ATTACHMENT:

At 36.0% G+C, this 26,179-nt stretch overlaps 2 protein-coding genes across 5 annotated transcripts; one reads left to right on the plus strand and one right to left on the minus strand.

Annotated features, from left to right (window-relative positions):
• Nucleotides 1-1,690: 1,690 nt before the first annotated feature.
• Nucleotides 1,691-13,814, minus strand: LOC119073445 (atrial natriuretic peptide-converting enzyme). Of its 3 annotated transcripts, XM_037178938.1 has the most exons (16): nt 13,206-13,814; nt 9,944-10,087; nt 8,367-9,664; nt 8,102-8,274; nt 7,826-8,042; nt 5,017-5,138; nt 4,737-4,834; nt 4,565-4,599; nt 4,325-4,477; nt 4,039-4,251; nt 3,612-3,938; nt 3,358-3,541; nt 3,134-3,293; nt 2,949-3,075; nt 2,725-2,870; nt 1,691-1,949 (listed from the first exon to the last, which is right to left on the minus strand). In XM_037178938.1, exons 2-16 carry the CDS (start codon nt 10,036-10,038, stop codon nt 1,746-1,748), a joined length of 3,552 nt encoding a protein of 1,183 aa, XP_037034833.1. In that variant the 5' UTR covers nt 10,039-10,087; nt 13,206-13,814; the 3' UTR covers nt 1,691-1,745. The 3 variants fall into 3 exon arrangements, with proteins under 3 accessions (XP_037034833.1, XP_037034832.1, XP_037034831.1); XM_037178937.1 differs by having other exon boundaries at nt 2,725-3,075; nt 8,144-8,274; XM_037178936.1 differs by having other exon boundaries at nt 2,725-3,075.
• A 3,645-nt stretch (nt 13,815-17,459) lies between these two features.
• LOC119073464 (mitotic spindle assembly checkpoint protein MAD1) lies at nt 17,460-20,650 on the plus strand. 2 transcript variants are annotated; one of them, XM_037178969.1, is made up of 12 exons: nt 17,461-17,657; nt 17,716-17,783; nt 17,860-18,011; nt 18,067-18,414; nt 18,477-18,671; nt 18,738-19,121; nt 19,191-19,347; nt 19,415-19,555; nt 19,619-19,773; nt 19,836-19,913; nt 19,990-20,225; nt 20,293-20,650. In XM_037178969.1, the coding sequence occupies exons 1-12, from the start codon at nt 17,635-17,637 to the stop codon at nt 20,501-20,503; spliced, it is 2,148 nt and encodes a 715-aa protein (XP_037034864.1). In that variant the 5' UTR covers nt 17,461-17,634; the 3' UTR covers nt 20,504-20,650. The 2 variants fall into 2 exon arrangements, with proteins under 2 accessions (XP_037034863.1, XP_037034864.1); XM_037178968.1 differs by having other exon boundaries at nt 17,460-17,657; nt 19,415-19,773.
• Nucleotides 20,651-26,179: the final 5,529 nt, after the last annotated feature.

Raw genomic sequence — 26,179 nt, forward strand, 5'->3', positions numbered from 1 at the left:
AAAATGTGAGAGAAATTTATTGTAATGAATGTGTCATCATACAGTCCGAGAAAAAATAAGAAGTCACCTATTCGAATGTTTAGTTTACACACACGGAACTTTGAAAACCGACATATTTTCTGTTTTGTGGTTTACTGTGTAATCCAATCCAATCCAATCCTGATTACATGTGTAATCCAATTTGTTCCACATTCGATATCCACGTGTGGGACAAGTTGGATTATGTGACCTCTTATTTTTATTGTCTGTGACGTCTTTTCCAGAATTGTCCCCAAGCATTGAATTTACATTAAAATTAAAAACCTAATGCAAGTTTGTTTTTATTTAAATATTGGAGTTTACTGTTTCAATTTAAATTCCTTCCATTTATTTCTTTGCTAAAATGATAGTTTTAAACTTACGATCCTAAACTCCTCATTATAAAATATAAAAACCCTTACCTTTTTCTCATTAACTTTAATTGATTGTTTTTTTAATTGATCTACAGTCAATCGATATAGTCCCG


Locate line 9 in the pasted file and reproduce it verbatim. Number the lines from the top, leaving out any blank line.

AAAATGTGAGAGAAATTTATTGTAATGAATGTGTCATCATACAGTCCGAGAAAAAATAAGAAGTCACCTATTCGAATGTTTAGTTTACACACACGGAACTTTGAAAACCGACATATTTTCTGTTTTGTGGTTTACTGTGTAATCCAATCCAATCCAATCCTGATTACATGTGTAATCCAATTTGTTCCACATTCGATATCCACGTGTGGGACAAGTTGGATTATGTGACCTCTTATTTTTATTGTCTGTGACGTCTTTTCCAGAATTGTCCCCAAGCATTGAATTTACATTAAAATTAAAAACCTAATGCAAGTTTGTTTTTATTTAAATATTGGAGTTTACTGTTTCAATTTAAATTCCTTCCATTTATTTCTTTGCTAAAATGATAGTTTTAAACTTACGATCCTAAACTCCTCATTATAAAATATAAAAACCCTTACCTTTTTCTCATTAACTTTAATTGATTGTTTTTTTAATTGATCTACAGTCAATCGATATAGTCCCG